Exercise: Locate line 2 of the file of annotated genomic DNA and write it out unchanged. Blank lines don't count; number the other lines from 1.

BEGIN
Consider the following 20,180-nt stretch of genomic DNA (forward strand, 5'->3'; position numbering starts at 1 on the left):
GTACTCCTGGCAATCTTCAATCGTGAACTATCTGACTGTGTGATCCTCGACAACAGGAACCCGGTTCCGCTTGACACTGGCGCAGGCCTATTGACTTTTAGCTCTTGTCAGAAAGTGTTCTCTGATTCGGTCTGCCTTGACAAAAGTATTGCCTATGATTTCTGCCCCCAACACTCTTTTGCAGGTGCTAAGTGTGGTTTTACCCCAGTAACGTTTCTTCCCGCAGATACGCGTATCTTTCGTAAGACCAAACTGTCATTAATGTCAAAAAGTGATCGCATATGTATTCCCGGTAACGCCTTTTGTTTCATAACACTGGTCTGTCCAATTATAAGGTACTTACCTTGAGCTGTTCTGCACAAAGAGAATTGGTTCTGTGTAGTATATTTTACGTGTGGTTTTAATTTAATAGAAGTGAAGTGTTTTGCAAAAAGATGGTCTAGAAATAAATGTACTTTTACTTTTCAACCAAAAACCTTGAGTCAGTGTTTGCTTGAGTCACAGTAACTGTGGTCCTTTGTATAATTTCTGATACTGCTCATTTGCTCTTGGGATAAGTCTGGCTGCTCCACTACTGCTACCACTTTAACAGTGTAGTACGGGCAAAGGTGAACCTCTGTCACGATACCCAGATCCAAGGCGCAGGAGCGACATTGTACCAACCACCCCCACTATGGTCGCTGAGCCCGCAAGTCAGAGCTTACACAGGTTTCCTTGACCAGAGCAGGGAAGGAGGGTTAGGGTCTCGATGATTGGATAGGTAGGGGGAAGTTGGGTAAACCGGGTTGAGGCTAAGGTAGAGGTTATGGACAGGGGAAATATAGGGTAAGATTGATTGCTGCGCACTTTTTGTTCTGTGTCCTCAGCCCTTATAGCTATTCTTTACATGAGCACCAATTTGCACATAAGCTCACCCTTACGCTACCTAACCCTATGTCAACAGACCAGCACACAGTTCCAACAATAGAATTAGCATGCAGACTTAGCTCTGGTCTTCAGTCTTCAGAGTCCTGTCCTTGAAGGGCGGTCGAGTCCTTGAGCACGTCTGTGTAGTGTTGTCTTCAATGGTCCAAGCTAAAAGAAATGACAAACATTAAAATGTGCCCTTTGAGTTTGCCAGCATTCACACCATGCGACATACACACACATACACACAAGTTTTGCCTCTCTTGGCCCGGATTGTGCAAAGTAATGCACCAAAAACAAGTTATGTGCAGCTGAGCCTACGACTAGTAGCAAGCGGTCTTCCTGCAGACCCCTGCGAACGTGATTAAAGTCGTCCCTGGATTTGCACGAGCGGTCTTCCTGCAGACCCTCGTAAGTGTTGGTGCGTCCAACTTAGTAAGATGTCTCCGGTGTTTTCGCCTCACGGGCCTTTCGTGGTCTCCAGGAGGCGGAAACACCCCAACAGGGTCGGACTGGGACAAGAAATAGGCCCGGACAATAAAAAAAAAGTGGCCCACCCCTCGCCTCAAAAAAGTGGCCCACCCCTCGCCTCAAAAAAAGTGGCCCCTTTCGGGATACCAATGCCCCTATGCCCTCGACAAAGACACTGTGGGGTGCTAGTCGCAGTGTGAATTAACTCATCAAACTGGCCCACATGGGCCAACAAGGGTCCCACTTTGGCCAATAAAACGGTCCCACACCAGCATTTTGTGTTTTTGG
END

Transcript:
GTACTCCTGGCAATCTTCAATCGTGAACTATCTGACTGTGTGATCCTCGACAACAGGAACCCGGTTCCGCTTGACACTGGCGCAGGCCTATTGACTTTTAGCTCTTGTCAGAAAGTGTTCTCTGATTCGGTCTGCCTTGACAAAAGTATTGCCTATGATTTCTGCCCCCAACACTCTTTTGCAGGTGCTAAGTGTGGTTTTACCCCAGTAACGTTTCTTCCCGCAGATACGCGTATCTTTCGTAAGACCAAACTGTCATTAATGTCAAAAAGTGATCGCATATGTATTCCCGGTAACGCCTTTTGTTTCATAACACTGGTCTGTCCAATTATAAGGTACTTACCTTGAGCTGTTCTGCACAAAGAGAATTGGTTCTGTGTAGTATATTTTACGTGTGGTTTTAATTTAATAGAAGTGAAGTGTTTTGCAAAAAGATGGTCTAGAAATAAATGTACTTTTACTTTTCAACCAAAAACCTTGAGTCAGTGTTTGCTTGAGTCACAGTAACTGTGGTCCTTTGTATAATTTCTGATACTGCTCATTTGCTCTTGGGATAAGTCTGGCTGCTCCACTACTGCTACCACTTTAACAGTGTAGTACGGGCAAAGGTGAACCTCTGTCACGATACCCAGATCCAAGGCGCAGGAGCGACATTGTACCAACCACCCCCACTATGGTCGCTGAGCCCGCAAGTCAGAGCTTACACAGGTTTCCTTGACCAGAGCAGGGAAGGAGGGTTAGGGTCTCGATGATTGGATAGGTAGGGGGAAGTTGGGTAAACCGGGTTGAGGCTAAGGTAGAGGTTATGGACAGGGGAAATATAGGGTAAGATTGATTGCTGCGCACTTTTTGTTCTGTGTCCTCAGCCCTTATAGCTATTCTTTACATGAGCACCAATTTGCACATAAGCTCACCCTTACGCTACCTAACCCTATGTCAACAGACCAGCACACAGTTCCAACAATAGAATTAGCATGCAGACTTAGCTCTGGTCTTCAGTCTTCAGAGTCCTGTCCTTGAAGGGCGGTCGAGTCCTTGAGCACGTCTGTGTAGTGTTGTCTTCAATGGTCCAAGCTAAAAGAAATGACAAACATTAAAATGTGCCCTTTGAGTTTGCCAGCATTCACACCATGCGACATACACACACATACACACAAGTTTTGCCTCTCTTGGCCCGGATTGTGCAAAGTAATGCACCAAAAACAAGTTATGTGCAGCTGAGCCTACGACTAGTAGCAAGCGGTCTTCCTGCAGACCCCTGCGAACGTGATTAAAGTCGTCCCTGGATTTGCACGAGCGGTCTTCCTGCAGACCCTCGTAAGTGTTGGTGCGTCCAACTTAGTAAGATGTCTCCGGTGTTTTCGCCTCACGGGCCTTTCGTGGTCTCCAGGAGGCGGAAACACCCCAACAGGGTCGGACTGGGACAAGAAATAGGCCCGGACAATAAAAAAAAAGTGGCCCACCCCTCGCCTCAAAAAAGTGGCCCACCCCTCGCCTCAAAAAAAGTGGCCCCTTTCGGGATACCAATGCCCCTATGCCCTCGACAAAGACACTGTGGGGTGCTAGTCGCAGTGTGAATTAACTCATCAAACTGGCCCACATGGGCCAACAAGGGTCCCACTTTGGCCAATAAAACGGTCCCACACCAGCATTTTGTGTTTTTGG